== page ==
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Synopsis

ProPublica’s in-depth investigation of racial disparities in America’s presidential pardon system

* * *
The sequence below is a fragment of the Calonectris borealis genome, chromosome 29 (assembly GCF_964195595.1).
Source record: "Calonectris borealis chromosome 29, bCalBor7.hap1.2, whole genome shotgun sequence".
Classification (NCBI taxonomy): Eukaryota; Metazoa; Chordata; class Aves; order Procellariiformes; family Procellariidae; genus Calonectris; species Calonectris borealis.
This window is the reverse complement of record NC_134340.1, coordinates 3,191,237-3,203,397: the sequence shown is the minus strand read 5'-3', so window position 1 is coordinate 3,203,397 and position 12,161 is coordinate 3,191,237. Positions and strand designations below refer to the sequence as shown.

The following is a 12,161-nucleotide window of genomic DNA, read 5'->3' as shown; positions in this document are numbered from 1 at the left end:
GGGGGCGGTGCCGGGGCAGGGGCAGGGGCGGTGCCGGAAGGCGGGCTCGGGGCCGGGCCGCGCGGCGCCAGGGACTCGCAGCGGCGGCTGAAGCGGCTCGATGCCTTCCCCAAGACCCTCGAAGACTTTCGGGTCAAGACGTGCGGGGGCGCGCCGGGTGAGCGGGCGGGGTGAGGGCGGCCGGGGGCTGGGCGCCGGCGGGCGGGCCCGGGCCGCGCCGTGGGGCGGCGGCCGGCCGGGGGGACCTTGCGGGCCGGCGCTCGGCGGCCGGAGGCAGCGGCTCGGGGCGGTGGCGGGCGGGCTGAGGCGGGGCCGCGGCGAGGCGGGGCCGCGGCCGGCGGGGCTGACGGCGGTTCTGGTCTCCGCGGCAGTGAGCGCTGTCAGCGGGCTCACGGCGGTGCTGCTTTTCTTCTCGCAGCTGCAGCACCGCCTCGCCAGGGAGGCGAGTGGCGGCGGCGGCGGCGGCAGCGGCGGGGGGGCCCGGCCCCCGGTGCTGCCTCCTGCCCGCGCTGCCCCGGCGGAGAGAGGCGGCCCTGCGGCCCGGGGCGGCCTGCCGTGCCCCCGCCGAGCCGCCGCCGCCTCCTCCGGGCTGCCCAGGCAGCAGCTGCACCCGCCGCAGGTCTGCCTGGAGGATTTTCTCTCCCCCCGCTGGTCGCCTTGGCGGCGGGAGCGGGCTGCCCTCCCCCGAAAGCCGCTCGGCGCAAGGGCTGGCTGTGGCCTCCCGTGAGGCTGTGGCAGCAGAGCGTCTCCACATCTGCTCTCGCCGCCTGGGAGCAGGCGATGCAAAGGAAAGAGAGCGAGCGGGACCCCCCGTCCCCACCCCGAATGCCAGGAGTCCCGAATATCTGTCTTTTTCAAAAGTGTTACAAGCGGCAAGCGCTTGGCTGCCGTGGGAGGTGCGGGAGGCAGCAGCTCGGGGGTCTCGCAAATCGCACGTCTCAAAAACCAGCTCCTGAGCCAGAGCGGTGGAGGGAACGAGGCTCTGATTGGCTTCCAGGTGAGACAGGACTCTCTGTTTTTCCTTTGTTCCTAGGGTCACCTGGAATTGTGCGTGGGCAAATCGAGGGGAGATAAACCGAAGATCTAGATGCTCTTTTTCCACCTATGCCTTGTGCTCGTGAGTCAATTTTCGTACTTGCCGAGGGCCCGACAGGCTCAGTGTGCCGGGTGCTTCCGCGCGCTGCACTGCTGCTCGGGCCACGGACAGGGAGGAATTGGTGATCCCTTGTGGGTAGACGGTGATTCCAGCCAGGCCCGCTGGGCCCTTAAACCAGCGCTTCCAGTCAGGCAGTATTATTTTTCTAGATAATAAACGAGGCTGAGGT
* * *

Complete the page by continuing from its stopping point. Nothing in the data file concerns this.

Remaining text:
Over the past decade, presidential pardons have been four times more likely to favor whites, regardless of the type and severity of the crime committed. Applicants with connections to the United States Congress are also more likely to receive a pardon, despite 2001 reforms designed to minimize the impact of political influence on awards of clemency. In this yearlong investigation, ProPublica reporters Dafna Linzer and Jennifer LaFleur drew from hundreds of interviews with former White House counsels and pardon attorneys from the past five administrations, as well as from official documents including pardon applications and internal Justice Department memos. These sources, along with tables, graphs, and other exhibits, reveal a disturbing pattern in how and why pardons have—and have not—been awarded.

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